BigLaw makes cuts, prepares for COVID-19 impacts
In the span of a couple of weeks, Australian BigLaw firms went from no changes to major cuts on partner draws and spending freezes amid coronavirus financial panic. As the virus continues to spread, Lawyers Weekly checks back in with the legal profession.
The financial and health impacts of the coronavirus (COVID-19) pandemic began with no or little effect on the legal profession. However, in just the last few days, several large law firms have confirmed significant cuts to draws and freezes on non-essential spending.
MinterEllison was the first to publicly announce they have made cuts to partner spending and asked staff to buy leave. Since then, Gilbert + Tobin confirmed with Lawyers Weekly that they had made similar alterations to their practice.
Lawyers Weekly reached out to the remaining BigLaw firms to look into how their practice has dealt with economic changes brought on by COVID-19. Just five were prepared to respond – each of the others either did not respond in time or had no updates to give.
As COVID-19 continues to impact on the legal profession, Lawyers Weekly will look more into the partner drawing cuts, staff salary freezes and recruitment changes.
A spokesperson for Ashurst said the firm was in a “strong position” to navigate the current and future market disruptions. Much like all firms, it is considering the measures the firm should be taking “if the market continues to deteriorate to ensure the continued resilience of our business, and our ability to service the needs of our clients”.
The firm has made no plans to cut salaries or roles but has asked its people to consider taking leave or moving to part-time arrangements.
“The request only applies to teams or individuals who may not be as busy as normal and include those who may need this arrangement for the time being to support any childcare or family responsibilities,” said the spokesperson.
“This request is for everyone in both legal and business service roles.”
Baker McKenzie national managing partner Anthony Foley said the Australian offices has not made any cuts to salaries, there have been no staff lay-offs and the firm has not looked into introducing mandatory reductions in working hours.
The firm issued a survey last week to “listen to people on how we can best support them” while they work from home. In response to findings, Mr Foley said the firm offered all staff support and increased flexibility to help with managing carer’s responsibilities.
“The voluntary options include the possibility of adjusted hours, reduced hours and taking accrued carers or annual/long service leave. In addition, we are providing extra resources for those needing support in setting up their home office,” Mr Foley said.
Baker McKenzie has also committed to a number of initiatives to assist with wellness. Its talent management team has also offered a number of training sessions on creating new work and family habits, navigating flexible work and at home learning, coping with stress and anxiety, providing support through uncertainty and building resilience and confidence.
For the time being, the firm has not made any steps to reduce staff working hours but will “continue to monitor this as the situation evolves”.
A spokesperson for the firm said it has put a temporary freeze on hiring and has offered staff the ability to purchase up to four weeks of leave between now and the end of financial year. The latter will help its people manage their home life.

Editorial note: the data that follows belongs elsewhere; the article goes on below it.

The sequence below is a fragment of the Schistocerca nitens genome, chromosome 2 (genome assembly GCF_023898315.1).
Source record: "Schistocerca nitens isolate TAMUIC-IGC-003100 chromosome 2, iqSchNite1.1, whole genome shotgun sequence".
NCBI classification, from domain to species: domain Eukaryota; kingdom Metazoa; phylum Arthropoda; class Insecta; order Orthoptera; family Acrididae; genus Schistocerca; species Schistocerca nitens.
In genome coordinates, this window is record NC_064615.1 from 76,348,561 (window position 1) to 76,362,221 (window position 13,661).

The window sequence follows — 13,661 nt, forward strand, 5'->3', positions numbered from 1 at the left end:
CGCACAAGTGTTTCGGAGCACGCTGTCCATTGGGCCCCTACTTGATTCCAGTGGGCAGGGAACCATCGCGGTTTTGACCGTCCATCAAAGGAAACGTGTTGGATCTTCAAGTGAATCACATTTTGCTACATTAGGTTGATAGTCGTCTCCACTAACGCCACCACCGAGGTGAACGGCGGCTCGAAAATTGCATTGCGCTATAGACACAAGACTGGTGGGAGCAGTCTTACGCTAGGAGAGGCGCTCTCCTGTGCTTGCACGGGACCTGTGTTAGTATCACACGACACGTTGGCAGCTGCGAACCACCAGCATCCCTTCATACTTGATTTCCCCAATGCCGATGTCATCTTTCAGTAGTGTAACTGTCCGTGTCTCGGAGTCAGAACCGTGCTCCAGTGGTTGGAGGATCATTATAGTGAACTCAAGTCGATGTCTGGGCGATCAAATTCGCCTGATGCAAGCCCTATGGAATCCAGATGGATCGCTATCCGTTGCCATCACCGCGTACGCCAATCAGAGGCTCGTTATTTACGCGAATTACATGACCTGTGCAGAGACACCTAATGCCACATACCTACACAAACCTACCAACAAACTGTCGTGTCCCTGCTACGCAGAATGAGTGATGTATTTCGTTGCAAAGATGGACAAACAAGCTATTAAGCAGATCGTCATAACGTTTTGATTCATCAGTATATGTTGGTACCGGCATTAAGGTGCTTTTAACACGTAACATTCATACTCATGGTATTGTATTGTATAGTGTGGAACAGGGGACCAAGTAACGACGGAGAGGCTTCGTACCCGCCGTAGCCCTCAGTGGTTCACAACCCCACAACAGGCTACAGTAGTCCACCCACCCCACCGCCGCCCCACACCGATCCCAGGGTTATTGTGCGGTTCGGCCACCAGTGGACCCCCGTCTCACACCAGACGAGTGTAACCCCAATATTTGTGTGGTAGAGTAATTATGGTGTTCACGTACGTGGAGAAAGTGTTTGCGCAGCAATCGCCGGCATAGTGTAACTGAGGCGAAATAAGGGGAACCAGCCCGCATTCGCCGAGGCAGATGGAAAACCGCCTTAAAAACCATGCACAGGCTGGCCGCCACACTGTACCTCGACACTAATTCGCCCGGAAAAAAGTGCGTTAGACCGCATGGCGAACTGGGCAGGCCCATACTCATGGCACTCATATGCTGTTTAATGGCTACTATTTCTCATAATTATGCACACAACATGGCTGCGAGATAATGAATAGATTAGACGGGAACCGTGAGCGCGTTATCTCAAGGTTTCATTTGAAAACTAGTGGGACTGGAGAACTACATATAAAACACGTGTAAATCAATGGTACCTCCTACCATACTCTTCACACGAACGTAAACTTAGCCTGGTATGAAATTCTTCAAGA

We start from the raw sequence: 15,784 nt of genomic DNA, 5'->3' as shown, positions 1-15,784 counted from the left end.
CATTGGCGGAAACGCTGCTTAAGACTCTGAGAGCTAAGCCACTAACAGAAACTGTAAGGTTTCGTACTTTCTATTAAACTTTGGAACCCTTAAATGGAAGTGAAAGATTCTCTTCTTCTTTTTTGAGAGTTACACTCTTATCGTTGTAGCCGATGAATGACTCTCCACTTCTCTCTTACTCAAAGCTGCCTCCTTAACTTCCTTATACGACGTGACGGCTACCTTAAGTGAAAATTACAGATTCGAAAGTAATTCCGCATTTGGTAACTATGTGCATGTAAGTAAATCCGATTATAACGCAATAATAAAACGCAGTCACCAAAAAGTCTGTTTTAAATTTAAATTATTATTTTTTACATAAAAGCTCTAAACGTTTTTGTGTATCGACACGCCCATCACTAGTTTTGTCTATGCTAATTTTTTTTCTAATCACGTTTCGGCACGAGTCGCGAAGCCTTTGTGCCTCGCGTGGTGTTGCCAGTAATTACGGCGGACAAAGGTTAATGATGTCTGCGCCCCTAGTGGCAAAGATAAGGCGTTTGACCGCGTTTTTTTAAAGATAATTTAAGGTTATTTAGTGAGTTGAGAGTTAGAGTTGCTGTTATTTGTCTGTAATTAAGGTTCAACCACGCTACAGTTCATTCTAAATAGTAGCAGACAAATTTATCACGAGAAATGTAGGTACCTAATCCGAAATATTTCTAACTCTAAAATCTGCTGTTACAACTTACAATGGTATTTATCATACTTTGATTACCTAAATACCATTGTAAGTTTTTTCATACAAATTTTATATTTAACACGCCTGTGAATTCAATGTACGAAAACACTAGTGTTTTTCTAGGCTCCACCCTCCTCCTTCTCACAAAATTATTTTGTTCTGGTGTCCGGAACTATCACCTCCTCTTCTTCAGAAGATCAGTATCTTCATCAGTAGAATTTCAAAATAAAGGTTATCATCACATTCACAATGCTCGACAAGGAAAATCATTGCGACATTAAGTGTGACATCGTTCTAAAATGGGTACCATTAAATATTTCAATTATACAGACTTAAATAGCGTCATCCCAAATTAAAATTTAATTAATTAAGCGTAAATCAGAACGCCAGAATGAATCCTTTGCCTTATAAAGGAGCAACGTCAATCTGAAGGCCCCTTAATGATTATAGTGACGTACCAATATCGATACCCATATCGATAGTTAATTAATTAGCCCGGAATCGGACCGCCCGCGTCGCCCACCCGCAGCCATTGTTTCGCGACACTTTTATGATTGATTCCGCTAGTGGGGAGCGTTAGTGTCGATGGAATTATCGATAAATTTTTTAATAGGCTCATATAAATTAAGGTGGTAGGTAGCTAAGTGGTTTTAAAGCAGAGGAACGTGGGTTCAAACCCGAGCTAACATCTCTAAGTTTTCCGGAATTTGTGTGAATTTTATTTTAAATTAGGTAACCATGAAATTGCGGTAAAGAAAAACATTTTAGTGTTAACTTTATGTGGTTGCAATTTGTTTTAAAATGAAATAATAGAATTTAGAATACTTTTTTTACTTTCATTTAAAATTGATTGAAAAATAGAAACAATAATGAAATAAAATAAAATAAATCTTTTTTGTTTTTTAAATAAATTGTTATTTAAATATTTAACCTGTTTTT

The firm is also rebalancing workflow in its teams to manage gaps and the need for more resources in busy practice areas where it makes sense.
“Our business is a resilient one and at the moment holding up well. Most importantly, we are closely monitoring the health and wellbeing of our people and communicate with them regularly with updates as the situation unfolds as well as reminding them of the support services available to them,” the spokesperson told Lawyers Weekly.
Corrs Chambers Westgarth
Corrs Chambers Westgarth CEO, Gavin MacLaren, offered a short statement in response to our questions. He affirmed that the firm is “monitoring the situation closely”.
“At this point, there has not been a need to introduce any measures regarding the working practices. Our remote working arrangements are proving to be very effective and the firm is currently very busy,” Mr MacLaren wrote in the statement.
A spokesperson for DLA Piper said the firm is not anticipating cuts to partner salaries, nor has it made any plans to do so in the near future. The firm is, however, considering all its new hires on a case-by-case basis as needed.
In terms of workload, the spokesperson said: “At this stage, we are not seeing noticeable decreases in workload in any practice area, although we expect a reduction in activity in the coming months in some of the transactional groups in particular.”
Just in the last week alone, MinterEllison confirmed it has reduced partner draws by half, put non-essential business projects on hold, put a freeze on hires and deferred promotion to January 2021. It has also brought in a temporary COVID-19 leave scheme, whereby it has asked employees to purchase leave.
“Our leadership team began planning and acting back in January to prepare for the event that the COVID-19 outbreak spread beyond China to Australia, and other countries our offices are located in,” said a MinterEllison spokesperson.
“Regarding the potential economic and business impacts we’re taking a layered approach to contingency planning and implementing measures we believe will help us stay ahead. The leadership team is modelling scenarios and reviewing these scenarios virtually daily.”